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Emelie Jonsson

  • Subject: English, literature
  • Office: H729


Dissertation project

I focus on Darwinian influences on British and American literature from the late 19th century to the early 20th century. My aim is to use modern evolutionary science in combination with traditional humanistic methods to chart and explain literary images of human nature. How do we differ from other animals? What are our possibilities and constraints as a species—and thus our possible and impossible societal forms? The imaginative exploration of such questions is an ancient phenomenon, but the Darwinian revolution gave it a unique culture-specific boost.

My subject matter has been widely written about in literary study. I differ from previous scholars by seeing the culture-specific boost in interaction with biological dispositions. My premises are (1) that there is no qualitative difference between bodily and mental experience, (2) that cultural-historical forces are constrained by material reality, and (3) that our best chance at understanding reality is the scientific method. I also assume that culture—meaning science and technology, but also art, music, myths and literature—has shaped and continues to shape humanity from the species level to that of individual identity.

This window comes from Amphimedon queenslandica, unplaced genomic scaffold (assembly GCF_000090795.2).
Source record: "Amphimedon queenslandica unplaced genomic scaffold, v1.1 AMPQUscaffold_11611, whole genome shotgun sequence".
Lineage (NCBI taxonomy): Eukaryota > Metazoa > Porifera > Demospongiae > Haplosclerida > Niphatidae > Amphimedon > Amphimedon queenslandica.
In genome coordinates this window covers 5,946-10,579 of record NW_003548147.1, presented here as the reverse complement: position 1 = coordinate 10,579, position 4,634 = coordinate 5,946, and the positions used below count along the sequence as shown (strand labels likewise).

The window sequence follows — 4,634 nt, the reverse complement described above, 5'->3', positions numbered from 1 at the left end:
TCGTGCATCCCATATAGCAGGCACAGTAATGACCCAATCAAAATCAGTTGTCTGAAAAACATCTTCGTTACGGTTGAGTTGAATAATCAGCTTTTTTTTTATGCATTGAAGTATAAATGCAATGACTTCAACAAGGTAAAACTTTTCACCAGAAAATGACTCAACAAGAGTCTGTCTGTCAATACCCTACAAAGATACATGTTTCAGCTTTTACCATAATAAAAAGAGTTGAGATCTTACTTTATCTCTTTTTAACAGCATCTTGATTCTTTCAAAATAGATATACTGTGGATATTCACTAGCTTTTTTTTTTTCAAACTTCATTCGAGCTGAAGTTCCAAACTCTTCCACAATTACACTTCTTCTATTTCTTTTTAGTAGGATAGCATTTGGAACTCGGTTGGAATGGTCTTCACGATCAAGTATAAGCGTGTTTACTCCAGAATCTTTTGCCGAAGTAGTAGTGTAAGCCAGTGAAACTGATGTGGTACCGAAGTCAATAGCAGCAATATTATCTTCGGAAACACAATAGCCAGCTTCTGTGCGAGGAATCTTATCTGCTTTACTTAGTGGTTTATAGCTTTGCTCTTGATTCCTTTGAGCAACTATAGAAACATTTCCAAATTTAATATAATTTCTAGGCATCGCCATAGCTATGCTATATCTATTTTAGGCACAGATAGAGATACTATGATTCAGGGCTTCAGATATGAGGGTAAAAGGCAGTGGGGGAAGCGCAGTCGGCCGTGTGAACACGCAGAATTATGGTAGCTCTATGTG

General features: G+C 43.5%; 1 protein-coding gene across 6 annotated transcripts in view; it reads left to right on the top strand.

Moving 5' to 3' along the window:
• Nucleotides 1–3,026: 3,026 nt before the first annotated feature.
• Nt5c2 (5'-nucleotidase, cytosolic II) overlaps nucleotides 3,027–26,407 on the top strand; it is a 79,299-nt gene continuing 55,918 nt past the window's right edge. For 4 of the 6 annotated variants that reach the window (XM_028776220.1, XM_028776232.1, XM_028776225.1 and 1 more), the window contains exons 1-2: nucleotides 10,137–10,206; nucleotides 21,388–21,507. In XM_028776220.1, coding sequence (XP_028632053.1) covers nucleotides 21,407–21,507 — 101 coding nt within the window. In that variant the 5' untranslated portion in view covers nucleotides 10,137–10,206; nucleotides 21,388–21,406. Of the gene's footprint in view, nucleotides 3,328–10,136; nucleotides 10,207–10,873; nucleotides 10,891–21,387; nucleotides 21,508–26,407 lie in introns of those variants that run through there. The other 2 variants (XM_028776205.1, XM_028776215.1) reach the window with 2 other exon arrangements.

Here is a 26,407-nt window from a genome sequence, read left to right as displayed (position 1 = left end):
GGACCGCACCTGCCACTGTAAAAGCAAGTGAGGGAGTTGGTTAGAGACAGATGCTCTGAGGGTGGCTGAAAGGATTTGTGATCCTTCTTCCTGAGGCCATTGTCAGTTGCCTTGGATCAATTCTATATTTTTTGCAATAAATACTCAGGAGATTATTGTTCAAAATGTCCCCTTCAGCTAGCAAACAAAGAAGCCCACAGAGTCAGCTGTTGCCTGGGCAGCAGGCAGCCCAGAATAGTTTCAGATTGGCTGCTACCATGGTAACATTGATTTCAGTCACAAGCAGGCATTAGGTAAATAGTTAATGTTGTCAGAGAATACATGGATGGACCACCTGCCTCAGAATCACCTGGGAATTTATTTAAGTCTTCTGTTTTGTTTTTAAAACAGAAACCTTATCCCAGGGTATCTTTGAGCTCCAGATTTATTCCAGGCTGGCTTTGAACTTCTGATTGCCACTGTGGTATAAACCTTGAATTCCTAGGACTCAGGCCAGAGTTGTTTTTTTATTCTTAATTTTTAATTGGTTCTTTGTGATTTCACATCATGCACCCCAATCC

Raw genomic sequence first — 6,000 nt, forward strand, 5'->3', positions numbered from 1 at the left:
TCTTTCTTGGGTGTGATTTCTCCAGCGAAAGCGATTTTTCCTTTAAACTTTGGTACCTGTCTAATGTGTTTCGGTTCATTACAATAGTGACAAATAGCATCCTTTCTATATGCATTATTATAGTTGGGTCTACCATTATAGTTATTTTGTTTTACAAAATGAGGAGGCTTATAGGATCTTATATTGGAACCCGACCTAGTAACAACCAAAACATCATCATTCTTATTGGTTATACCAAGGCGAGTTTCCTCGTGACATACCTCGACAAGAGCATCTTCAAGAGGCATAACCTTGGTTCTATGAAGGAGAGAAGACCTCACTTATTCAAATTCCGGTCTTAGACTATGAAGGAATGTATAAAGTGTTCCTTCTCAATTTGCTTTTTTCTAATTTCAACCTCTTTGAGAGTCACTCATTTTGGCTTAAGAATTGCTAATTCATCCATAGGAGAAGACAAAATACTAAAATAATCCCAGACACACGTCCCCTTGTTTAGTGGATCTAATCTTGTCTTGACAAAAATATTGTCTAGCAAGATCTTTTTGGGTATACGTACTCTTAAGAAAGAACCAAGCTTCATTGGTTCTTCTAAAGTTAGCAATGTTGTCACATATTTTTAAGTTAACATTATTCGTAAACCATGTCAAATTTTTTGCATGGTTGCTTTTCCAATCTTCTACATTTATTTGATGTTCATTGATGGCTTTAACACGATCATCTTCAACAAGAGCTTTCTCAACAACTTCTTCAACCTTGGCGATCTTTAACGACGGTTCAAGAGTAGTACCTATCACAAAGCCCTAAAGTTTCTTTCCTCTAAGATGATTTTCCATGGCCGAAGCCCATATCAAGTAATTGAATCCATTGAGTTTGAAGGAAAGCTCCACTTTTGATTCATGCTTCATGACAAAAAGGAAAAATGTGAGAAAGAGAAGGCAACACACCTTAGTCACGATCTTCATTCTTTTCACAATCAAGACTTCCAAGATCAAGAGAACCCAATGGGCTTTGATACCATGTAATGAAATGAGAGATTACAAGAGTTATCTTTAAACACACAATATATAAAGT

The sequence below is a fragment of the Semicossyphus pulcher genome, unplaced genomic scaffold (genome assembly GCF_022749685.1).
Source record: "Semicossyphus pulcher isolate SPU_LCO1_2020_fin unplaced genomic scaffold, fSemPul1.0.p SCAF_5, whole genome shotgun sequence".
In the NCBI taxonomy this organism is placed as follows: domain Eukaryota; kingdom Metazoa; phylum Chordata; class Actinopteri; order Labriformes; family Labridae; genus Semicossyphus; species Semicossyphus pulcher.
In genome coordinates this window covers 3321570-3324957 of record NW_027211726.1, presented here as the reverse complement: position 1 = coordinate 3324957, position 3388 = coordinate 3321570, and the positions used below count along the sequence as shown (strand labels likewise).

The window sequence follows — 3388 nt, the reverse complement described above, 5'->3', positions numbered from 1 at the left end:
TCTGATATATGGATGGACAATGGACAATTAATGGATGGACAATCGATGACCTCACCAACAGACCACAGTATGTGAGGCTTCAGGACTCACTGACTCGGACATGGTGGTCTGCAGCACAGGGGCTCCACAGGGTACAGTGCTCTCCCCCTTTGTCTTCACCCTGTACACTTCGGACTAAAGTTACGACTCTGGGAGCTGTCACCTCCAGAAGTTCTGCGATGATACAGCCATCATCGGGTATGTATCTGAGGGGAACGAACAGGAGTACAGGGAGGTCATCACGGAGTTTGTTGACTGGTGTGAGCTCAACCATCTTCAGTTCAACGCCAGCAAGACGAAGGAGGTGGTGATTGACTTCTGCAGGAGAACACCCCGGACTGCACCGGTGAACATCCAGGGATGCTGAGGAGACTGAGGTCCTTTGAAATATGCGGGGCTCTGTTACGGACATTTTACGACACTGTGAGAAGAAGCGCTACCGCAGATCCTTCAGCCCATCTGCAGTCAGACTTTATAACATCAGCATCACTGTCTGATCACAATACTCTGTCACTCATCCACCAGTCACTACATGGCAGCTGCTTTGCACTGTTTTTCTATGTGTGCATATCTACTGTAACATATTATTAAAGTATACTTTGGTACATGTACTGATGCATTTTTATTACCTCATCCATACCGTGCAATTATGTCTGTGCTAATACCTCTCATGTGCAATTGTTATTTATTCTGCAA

My dissertation will be based on modern evolutionary science, including evolutionary psychology and evolutionary literary study, which includes hypotheses about the adaptive function of the arts. I argue that there is a universal impulse towards self-definition underlying the culture-specific search for man's place in nature after Darwin. My view is that understanding basic biological dispositions and the role of imagination in the human life cycle can increase our understanding of individual literary works. Literary scholarship based on such an understanding contributes to the interdisciplinary process of understanding ourselves.

Contact Information

Emelie Jonsson

Box 200, 405 30 Göteborg

Visiting Address:
Lundgrensgatan 6

031-786 1921

Page Manager: Annika Andersson|Last update: 2/26/2014

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